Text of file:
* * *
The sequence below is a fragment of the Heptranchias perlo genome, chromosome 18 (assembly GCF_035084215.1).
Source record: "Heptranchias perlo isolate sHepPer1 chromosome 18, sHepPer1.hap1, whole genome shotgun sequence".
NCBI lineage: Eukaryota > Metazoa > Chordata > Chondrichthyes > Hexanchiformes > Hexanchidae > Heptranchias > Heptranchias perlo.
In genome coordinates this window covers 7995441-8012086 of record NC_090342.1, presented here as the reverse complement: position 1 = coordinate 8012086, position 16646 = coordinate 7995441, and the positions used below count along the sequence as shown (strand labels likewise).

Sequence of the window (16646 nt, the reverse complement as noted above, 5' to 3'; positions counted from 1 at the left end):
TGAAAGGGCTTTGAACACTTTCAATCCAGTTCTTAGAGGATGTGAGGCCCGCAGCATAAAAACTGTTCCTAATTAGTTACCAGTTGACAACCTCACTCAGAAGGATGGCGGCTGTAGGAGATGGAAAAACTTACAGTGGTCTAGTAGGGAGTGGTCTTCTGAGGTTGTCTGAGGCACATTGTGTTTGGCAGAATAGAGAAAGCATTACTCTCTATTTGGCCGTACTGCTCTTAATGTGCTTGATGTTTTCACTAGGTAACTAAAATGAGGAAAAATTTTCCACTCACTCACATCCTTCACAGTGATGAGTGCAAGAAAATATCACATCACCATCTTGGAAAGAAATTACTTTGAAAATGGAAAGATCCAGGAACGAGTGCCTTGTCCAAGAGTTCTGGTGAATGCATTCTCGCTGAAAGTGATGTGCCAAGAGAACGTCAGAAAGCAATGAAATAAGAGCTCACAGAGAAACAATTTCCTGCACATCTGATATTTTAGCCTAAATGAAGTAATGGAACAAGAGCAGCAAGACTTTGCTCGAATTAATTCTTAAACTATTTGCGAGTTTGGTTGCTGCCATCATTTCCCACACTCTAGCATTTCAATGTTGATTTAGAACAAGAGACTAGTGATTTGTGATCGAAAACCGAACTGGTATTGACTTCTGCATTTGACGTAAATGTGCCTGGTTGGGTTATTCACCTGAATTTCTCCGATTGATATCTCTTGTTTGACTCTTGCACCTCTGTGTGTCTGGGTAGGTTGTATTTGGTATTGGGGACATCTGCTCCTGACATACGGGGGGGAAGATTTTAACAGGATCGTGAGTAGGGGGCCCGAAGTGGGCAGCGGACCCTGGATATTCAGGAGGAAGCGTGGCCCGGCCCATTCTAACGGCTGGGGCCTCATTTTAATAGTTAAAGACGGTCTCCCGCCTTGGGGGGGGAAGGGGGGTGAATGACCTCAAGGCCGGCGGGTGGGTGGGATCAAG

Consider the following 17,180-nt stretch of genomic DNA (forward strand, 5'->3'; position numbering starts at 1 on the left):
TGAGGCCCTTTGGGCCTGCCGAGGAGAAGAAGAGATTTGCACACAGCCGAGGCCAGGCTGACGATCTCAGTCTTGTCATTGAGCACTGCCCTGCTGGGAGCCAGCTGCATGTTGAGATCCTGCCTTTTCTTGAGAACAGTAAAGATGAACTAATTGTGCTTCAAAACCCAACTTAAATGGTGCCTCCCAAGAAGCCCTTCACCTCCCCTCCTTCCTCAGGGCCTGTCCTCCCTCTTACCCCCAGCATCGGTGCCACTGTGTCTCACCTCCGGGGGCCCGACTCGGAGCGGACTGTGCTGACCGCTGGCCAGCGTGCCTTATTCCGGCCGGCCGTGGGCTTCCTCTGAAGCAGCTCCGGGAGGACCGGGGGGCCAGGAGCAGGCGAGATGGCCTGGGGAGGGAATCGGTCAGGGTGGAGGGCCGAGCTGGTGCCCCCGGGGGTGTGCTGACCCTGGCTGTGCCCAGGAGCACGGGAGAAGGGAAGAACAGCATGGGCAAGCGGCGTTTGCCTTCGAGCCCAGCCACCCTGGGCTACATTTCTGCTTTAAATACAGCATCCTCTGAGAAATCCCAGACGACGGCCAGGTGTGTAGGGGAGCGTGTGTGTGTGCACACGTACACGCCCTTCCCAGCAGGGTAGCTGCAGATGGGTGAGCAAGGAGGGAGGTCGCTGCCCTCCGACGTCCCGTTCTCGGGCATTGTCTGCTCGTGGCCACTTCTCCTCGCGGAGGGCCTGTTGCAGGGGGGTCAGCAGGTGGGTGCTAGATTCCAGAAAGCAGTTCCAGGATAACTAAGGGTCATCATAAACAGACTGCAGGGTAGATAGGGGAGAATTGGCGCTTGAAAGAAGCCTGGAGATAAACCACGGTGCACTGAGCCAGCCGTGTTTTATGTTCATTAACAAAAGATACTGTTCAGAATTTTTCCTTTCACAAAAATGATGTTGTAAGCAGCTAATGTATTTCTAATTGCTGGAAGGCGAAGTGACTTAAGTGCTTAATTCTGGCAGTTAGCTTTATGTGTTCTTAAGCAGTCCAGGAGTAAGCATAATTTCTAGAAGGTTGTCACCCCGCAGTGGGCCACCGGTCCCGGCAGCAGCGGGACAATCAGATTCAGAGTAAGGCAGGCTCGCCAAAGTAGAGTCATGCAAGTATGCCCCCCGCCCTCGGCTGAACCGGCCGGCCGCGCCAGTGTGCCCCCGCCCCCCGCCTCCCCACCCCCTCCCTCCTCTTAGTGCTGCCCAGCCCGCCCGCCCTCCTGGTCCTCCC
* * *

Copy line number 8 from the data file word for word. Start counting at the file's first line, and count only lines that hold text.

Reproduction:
TGAGGCCCTTTGGGCCTGCCGAGGAGAAGAAGAGATTTGCACACAGCCGAGGCCAGGCTGACGATCTCAGTCTTGTCATTGAGCACTGCCCTGCTGGGAGCCAGCTGCATGTTGAGATCCTGCCTTTTCTTGAGAACAGTAAAGATGAACTAATTGTGCTTCAAAACCCAACTTAAATGGTGCCTCCCAAGAAGCCCTTCACCTCCCCTCCTTCCTCAGGGCCTGTCCTCCCTCTTACCCCCAGCATCGGTGCCACTGTGTCTCACCTCCGGGGGCCCGACTCGGAGCGGACTGTGCTGACCGCTGGCCAGCGTGCCTTATTCCGGCCGGCCGTGGGCTTCCTCTGAAGCAGCTCCGGGAGGACCGGGGGGCCAGGAGCAGGCGAGATGGCCTGGGGAGGGAATCGGTCAGGGTGGAGGGCCGAGCTGGTGCCCCCGGGGGTGTGCTGACCCTGGCTGTGCCCAGGAGCACGGGAGAAGGGAAGAACAGCATGGGCAAGCGGCGTTTGCCTTCGAGCCCAGCCACCCTGGGCTACATTTCTGCTTTAAATACAGCATCCTCTGAGAAATCCCAGACGACGGCCAGGTGTGTAGGGGAGCGTGTGTGTGTGCACACGTACACGCCCTTCCCAGCAGGGTAGCTGCAGATGGGTGAGCAAGGAGGGAGGTCGCTGCCCTCCGACGTCCCGTTCTCGGGCATTGTCTGCTCGTGGCCACTTCTCCTCGCGGAGGGCCTGTTGCAGGGGGGTCAGCAGGTGGGTGCTAGATTCCAGAAAGCAGTTCCAGGATAACTAAGGGTCATCATAAACAGACTGCAGGGTAGATAGGGGAGAATTGGCGCTTGAAAGAAGCCTGGAGATAAACCACGGTGCACTGAGCCAGCCGTGTTTTATGTTCATTAACAAAAGATACTGTTCAGAATTTTTCCTTTCACAAAAATGATGTTGTAAGCAGCTAATGTATTTCTAATTGCTGGAAGGCGAAGTGACTTAAGTGCTTAATTCTGGCAGTTAGCTTTATGTGTTCTTAAGCAGTCCAGGAGTAAGCATAATTTCTAGAAGGTTGTCACCCCGCAGTGGGCCACCGGTCCCGGCAGCAGCGGGACAATCAGATTCAGAGTAAGGCAGGCTCGCCAAAGTAGAGTCATGCAAGTATGCCCCCCGCCCTCGGCTGAACCGGCCGGCCGCGCCAGTGTGCCCCCGCCCCCCGCCTCCCCACCCCCTCCCTCCTCTTAGTGCTGCCCAGCCCGCCCGCCCTCCTGGTCCTCCC